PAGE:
Each of his two careers had required that he think ahead. These days he worked as a cabinetmaker. He knew the importance of having good plans and precise measurements before making the first cut.
He worried that they would grow hungry before they were ready to come home. Worse, events might prevent them from returning home at all.
More monk than adventurer, Diogenes to his Columbus, Molly regretted the need to leave. Her preferred strategy was to bar the doors, board the windows, press sleep from lidless eyes, and wait for trouble to knock. And hope that it never would.
She knew, however, that Neil’s argument for action was the wiser course. Whatever might be coming in the rain or on the wake of it, they would be more vulnerable alone than they would be in the company of their neighbors.
Before she washed her hands, she lowered her face to the sink and warily breathed the steam rising from the gushing water. She could not detect any trace of the scent of the rain.
The tainted storm had not yet found its way into the public water system. Or if it had found its way, it traveled now in this bland disguise, undetectable.
Before picking up the cake of soap, she transferred the pistol from the counter to the toilet tank—beyond the grasp of anything that might reach through the mirror.
With such bizarre precautions already second nature only hours into this new reality, Molly wondered if she would know when she had gone mad. Perhaps she had already left sanity behind. Perhaps she had journeyed so far from rationality that Neil could never pack enough hampers of provisions to feed her during a return trip.
She washed her hands.
She remained the only presence in the mirror, not stained and ruined and grown over with strange vines, nor cleaved through the face from brow to chin, but still so young, and bright-eyed with a desperate hope.
Coolers filled with food, a case of bottled water, and basic first-aid supplies had been loaded aboard the SUV in the garage. They were prepared for travel where the ways were deep and the weather sharp.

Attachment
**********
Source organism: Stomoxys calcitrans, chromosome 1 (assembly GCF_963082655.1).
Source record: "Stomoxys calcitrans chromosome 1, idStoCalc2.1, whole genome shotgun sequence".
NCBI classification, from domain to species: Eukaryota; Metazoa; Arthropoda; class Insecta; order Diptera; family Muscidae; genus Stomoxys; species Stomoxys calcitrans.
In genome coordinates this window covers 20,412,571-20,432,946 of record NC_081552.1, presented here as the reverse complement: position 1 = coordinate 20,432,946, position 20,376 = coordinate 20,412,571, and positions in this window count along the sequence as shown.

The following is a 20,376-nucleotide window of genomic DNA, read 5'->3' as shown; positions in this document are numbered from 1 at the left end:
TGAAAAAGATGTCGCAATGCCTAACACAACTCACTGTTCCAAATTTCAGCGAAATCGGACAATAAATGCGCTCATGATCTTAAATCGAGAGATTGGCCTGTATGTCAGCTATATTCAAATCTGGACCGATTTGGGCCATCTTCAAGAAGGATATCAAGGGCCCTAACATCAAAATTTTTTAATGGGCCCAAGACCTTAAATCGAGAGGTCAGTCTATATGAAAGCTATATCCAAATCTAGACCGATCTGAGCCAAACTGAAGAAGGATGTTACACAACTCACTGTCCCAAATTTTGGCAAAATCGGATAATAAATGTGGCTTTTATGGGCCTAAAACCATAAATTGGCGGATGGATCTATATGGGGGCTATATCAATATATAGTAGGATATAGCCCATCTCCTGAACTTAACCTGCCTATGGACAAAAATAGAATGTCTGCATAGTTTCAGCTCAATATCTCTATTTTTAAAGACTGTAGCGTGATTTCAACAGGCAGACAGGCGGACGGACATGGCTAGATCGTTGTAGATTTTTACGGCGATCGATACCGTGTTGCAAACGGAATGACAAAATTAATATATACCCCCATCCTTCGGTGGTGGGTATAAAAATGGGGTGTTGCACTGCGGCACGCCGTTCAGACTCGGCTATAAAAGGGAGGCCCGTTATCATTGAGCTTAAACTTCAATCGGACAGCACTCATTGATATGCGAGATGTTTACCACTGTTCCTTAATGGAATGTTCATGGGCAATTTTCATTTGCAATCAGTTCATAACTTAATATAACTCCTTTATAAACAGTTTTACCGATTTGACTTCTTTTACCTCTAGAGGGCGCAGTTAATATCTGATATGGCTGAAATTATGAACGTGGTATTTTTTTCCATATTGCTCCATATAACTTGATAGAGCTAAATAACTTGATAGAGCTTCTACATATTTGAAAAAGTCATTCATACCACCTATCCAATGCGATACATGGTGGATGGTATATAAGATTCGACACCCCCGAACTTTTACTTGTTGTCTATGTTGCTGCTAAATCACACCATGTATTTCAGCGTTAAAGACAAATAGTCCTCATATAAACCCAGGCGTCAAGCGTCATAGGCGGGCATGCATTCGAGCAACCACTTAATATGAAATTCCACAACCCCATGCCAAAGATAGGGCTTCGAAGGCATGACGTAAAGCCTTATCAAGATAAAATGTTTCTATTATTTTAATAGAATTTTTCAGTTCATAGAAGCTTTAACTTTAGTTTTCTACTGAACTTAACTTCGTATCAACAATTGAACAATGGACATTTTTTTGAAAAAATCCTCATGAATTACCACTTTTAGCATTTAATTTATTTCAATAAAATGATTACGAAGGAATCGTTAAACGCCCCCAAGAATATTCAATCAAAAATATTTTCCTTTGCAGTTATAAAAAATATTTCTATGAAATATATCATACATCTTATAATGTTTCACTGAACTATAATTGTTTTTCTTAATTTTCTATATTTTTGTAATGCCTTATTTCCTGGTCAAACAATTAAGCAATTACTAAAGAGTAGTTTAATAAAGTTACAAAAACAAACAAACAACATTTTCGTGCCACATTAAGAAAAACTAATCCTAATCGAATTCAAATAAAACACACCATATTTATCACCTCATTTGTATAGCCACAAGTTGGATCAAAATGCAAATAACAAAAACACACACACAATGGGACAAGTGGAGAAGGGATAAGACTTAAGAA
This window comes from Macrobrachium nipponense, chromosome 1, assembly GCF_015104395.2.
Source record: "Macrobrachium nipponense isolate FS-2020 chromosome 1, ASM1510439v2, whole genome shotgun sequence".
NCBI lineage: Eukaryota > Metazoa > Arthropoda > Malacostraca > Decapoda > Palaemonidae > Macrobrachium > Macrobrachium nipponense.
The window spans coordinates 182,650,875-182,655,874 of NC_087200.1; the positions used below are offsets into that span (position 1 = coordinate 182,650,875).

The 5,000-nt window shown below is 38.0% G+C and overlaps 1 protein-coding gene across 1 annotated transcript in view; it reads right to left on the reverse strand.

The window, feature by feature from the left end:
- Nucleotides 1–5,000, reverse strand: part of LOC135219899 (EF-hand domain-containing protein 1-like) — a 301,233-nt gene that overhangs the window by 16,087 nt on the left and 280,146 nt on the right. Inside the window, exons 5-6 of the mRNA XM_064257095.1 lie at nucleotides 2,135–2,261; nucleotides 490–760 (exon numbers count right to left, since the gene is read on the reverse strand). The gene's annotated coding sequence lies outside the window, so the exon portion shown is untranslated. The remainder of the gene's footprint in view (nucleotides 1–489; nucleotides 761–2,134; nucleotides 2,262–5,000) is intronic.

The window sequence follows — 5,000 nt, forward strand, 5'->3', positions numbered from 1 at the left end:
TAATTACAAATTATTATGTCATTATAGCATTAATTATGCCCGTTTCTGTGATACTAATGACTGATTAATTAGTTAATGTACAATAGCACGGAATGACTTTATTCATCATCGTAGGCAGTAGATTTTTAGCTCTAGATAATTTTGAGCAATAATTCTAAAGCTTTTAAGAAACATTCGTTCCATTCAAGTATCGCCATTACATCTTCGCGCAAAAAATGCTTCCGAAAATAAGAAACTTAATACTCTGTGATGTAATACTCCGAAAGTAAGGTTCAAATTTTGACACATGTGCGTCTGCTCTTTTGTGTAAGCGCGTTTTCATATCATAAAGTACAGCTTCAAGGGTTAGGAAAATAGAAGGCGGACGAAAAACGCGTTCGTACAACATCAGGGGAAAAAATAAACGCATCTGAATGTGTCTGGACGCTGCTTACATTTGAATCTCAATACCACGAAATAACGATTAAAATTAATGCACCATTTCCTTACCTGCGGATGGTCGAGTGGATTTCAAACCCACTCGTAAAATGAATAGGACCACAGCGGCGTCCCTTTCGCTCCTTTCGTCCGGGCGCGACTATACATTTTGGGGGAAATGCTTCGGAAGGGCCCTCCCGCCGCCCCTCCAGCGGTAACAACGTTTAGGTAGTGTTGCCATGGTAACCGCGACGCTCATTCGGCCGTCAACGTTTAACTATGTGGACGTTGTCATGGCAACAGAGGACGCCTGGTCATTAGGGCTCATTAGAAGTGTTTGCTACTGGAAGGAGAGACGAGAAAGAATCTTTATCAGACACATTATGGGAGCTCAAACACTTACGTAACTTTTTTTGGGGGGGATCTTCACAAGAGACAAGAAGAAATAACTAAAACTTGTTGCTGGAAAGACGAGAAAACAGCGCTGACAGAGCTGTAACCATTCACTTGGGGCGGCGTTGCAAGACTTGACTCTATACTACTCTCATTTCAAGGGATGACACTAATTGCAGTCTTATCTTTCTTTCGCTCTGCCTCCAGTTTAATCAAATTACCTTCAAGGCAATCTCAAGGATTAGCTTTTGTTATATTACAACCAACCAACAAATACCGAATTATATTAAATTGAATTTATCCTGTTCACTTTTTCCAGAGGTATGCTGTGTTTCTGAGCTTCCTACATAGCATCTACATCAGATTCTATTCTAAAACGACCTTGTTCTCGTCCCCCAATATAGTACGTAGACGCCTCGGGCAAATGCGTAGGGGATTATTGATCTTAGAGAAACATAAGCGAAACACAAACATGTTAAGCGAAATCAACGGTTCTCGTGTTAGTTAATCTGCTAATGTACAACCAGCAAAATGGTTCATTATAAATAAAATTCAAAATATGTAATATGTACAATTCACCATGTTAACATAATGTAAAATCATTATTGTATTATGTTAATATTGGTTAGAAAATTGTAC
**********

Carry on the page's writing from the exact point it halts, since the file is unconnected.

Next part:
Molly had also packed her mother’s books, and the four that she herself had written, plus her current uncompleted manuscript. Worlds might perish but, in her view, never the written word.
Gathering courage to depart, she and Neil stood side by side in the family room, watching TV.
Channel by channel, chaos had expanded its domain. More than half of the microwave highways were clogged with snow, scintillation, flare, woomp, and third-generation ghosts of people and objects unidentifiable.
Another third carried the pulsing, serpentine, kaleidoscopic patterns of intense color. These were accompanied by the humming, hissing, blurping, wow-wows, squeals, whistles, and birdies that also rendered the telephone useless.
They could find no news, no meaningful information.
A handful of channels continued to broadcast clear signals: sharp pictures, surprisingly pristine sound. Every one of these was devoted to entertainment programming.
For a minute, they watched an old episode of Seinfeld. An audience, real or virtual, laughed and laughed.
Neil changed channels, found a game show. For a quarter of a million dollars and a chance to go on for half a million, name the author of Old Possum’s Book of Practical Cats.
“T. S. Eliot,” Molly said.
She was right, but she suspected that one week from now a quarter of a million dollars might have no more value than last week’s newspaper.
On another channel, in the black-and-white Casablanca night, Bogart said good-bye to Ingrid Bergman as total war descended on the world.
Neil knew the dialogue so well that he could recite it word for word. His lips moved to match those of the actors, though he made no sound.
He switched channels: Here, Cary Grant, with exquisite comic timing, grew increasingly flustered in the face of Katharine Hepburn’s nonstop screwball patter.
And here, Jimmy Stewart wisecracked with an invisible, six-foot-tall rabbit.
At first Molly didn’t understand why Neil watched these old films with such shining-eyed intensity. Only moments ago he’d been determined to seek out the company of their neighbors as quickly as possible.
Soon she realized that he expected never to have the opportunity to enjoy these movies again, or any other, if all of Earth fell under the rule of an alien people clutching their new gods.
Greedily, then, she watched Gary Cooper walk the dusty streets of a Western town under the high-noon sun. Watched Tom Hanks gumping his way through a life charmed by virtue of simplicity. Watched John Wayne sweep Maureen O’Hara off her feet.
Repeatedly she found herself holding her breath, a sweet pain in her breast. What had once been mere time-filling entertainment now seemed inexpressibly beautiful and profound.
Neil surfed out of old movies and into a contemporary program—one of those orchestrated geek fests mislabeled “reality TV,” which celebrated cruelty, championed ignorance, lured viewers with the promise of degradation, and never quite faded from popularity. A female contestant was eating a plateful of pale, squirming slugs.